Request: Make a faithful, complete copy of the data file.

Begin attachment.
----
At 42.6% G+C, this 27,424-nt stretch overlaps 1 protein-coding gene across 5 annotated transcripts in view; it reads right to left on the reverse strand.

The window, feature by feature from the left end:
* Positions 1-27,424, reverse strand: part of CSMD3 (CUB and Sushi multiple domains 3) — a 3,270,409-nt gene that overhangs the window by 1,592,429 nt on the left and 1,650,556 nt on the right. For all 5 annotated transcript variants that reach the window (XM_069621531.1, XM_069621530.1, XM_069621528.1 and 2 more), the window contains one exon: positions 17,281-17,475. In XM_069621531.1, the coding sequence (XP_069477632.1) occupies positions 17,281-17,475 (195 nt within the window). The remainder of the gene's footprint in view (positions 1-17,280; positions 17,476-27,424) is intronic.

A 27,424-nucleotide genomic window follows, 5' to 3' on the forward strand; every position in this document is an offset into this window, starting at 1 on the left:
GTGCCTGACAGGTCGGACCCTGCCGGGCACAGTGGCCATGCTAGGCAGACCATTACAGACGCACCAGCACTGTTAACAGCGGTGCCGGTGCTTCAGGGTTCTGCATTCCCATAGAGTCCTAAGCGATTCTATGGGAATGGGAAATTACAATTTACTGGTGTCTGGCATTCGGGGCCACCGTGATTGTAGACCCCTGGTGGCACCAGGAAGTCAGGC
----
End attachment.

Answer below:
At 42.6% G+C, this 27,424-nt stretch overlaps 1 protein-coding gene across 5 annotated transcripts in view; it reads right to left on the reverse strand.

The window, feature by feature from the left end:
* Positions 1-27,424, reverse strand: part of CSMD3 (CUB and Sushi multiple domains 3) — a 3,270,409-nt gene that overhangs the window by 1,592,429 nt on the left and 1,650,556 nt on the right. For all 5 annotated transcript variants that reach the window (XM_069621531.1, XM_069621530.1, XM_069621528.1 and 2 more), the window contains one exon: positions 17,281-17,475. In XM_069621531.1, the coding sequence (XP_069477632.1) occupies positions 17,281-17,475 (195 nt within the window). The remainder of the gene's footprint in view (positions 1-17,280; positions 17,476-27,424) is intronic.

A 27,424-nucleotide genomic window follows, 5' to 3' on the forward strand; every position in this document is an offset into this window, starting at 1 on the left:
GTGCCTGACAGGTCGGACCCTGCCGGGCACAGTGGCCATGCTAGGCAGACCATTACAGACGCACCAGCACTGTTAACAGCGGTGCCGGTGCTTCAGGGTTCTGCATTCCCATAGAGTCCTAAGCGATTCTATGGGAATGGGAAATTACAATTTACTGGTGTCTGGCATTCGGGGCCACCGTGATTGTAGACCCCTGGTGGCACCAGGAAGTCAGGC